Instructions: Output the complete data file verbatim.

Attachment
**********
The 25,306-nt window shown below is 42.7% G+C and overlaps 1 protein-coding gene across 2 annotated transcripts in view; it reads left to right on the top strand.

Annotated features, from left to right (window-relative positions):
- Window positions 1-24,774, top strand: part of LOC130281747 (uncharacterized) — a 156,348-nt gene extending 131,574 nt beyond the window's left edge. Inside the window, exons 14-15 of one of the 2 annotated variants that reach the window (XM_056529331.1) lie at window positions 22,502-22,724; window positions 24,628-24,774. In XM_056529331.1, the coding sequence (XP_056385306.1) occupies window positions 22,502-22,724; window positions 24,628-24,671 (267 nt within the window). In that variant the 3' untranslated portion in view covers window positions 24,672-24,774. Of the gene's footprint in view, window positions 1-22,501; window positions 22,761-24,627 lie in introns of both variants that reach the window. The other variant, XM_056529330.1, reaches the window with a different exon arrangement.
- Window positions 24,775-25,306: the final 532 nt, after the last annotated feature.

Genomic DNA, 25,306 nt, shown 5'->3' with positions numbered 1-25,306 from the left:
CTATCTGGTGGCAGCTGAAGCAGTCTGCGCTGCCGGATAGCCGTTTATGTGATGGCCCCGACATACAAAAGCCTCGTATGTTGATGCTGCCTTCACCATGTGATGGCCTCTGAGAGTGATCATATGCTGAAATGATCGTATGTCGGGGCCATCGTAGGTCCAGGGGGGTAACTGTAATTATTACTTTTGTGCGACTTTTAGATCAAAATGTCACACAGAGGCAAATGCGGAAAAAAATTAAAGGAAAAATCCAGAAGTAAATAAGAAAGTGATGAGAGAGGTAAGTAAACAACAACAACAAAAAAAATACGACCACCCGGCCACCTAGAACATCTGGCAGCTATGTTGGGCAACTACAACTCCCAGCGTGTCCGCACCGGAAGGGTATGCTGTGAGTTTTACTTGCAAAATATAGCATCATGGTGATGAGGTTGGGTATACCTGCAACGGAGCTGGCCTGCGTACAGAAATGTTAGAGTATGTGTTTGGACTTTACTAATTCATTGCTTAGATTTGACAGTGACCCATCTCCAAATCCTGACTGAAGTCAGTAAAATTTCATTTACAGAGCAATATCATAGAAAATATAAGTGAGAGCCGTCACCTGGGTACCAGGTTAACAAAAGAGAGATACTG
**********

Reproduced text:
The 25,306-nt window shown below is 42.7% G+C and overlaps 1 protein-coding gene across 2 annotated transcripts in view; it reads left to right on the top strand.

Annotated features, from left to right (window-relative positions):
- Window positions 1-24,774, top strand: part of LOC130281747 (uncharacterized) — a 156,348-nt gene extending 131,574 nt beyond the window's left edge. Inside the window, exons 14-15 of one of the 2 annotated variants that reach the window (XM_056529331.1) lie at window positions 22,502-22,724; window positions 24,628-24,774. In XM_056529331.1, the coding sequence (XP_056385306.1) occupies window positions 22,502-22,724; window positions 24,628-24,671 (267 nt within the window). In that variant the 3' untranslated portion in view covers window positions 24,672-24,774. Of the gene's footprint in view, window positions 1-22,501; window positions 22,761-24,627 lie in introns of both variants that reach the window. The other variant, XM_056529330.1, reaches the window with a different exon arrangement.
- Window positions 24,775-25,306: the final 532 nt, after the last annotated feature.

Genomic DNA, 25,306 nt, shown 5'->3' with positions numbered 1-25,306 from the left:
CTATCTGGTGGCAGCTGAAGCAGTCTGCGCTGCCGGATAGCCGTTTATGTGATGGCCCCGACATACAAAAGCCTCGTATGTTGATGCTGCCTTCACCATGTGATGGCCTCTGAGAGTGATCATATGCTGAAATGATCGTATGTCGGGGCCATCGTAGGTCCAGGGGGGTAACTGTAATTATTACTTTTGTGCGACTTTTAGATCAAAATGTCACACAGAGGCAAATGCGGAAAAAAATTAAAGGAAAAATCCAGAAGTAAATAAGAAAGTGATGAGAGAGGTAAGTAAACAACAACAACAAAAAAAATACGACCACCCGGCCACCTAGAACATCTGGCAGCTATGTTGGGCAACTACAACTCCCAGCGTGTCCGCACCGGAAGGGTATGCTGTGAGTTTTACTTGCAAAATATAGCATCATGGTGATGAGGTTGGGTATACCTGCAACGGAGCTGGCCTGCGTACAGAAATGTTAGAGTATGTGTTTGGACTTTACTAATTCATTGCTTAGATTTGACAGTGACCCATCTCCAAATCCTGACTGAAGTCAGTAAAATTTCATTTACAGAGCAATATCATAGAAAATATAAGTGAGAGCCGTCACCTGGGTACCAGGTTAACAAAAGAGAGATACTG